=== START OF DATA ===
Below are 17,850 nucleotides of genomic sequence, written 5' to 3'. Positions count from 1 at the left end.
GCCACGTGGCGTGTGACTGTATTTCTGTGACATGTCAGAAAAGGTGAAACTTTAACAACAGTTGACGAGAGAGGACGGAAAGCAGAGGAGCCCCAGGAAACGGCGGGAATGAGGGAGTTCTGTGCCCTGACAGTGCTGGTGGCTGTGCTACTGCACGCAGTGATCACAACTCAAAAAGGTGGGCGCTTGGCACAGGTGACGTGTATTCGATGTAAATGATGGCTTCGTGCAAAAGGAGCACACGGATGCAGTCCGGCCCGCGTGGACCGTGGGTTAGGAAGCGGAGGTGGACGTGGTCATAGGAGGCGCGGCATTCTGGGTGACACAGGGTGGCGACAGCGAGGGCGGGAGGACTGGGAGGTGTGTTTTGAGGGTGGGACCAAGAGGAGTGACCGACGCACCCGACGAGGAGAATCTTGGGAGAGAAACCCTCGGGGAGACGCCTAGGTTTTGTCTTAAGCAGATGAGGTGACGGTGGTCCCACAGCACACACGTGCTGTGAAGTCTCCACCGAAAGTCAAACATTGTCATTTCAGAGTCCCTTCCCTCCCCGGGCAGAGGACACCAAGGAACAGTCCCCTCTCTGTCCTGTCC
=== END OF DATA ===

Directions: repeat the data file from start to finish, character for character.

Below are 17,850 nucleotides of genomic sequence, written 5' to 3'. Positions count from 1 at the left end.
GCCACGTGGCGTGTGACTGTATTTCTGTGACATGTCAGAAAAGGTGAAACTTTAACAACAGTTGACGAGAGAGGACGGAAAGCAGAGGAGCCCCAGGAAACGGCGGGAATGAGGGAGTTCTGTGCCCTGACAGTGCTGGTGGCTGTGCTACTGCACGCAGTGATCACAACTCAAAAAGGTGGGCGCTTGGCACAGGTGACGTGTATTCGATGTAAATGATGGCTTCGTGCAAAAGGAGCACACGGATGCAGTCCGGCCCGCGTGGACCGTGGGTTAGGAAGCGGAGGTGGACGTGGTCATAGGAGGCGCGGCATTCTGGGTGACACAGGGTGGCGACAGCGAGGGCGGGAGGACTGGGAGGTGTGTTTTGAGGGTGGGACCAAGAGGAGTGACCGACGCACCCGACGAGGAGAATCTTGGGAGAGAAACCCTCGGGGAGACGCCTAGGTTTTGTCTTAAGCAGATGAGGTGACGGTGGTCCCACAGCACACACGTGCTGTGAAGTCTCCACCGAAAGTCAAACATTGTCATTTCAGAGTCCCTTCCCTCCCCGGGCAGAGGACACCAAGGAACAGTCCCCTCTCTGTCCTGTCC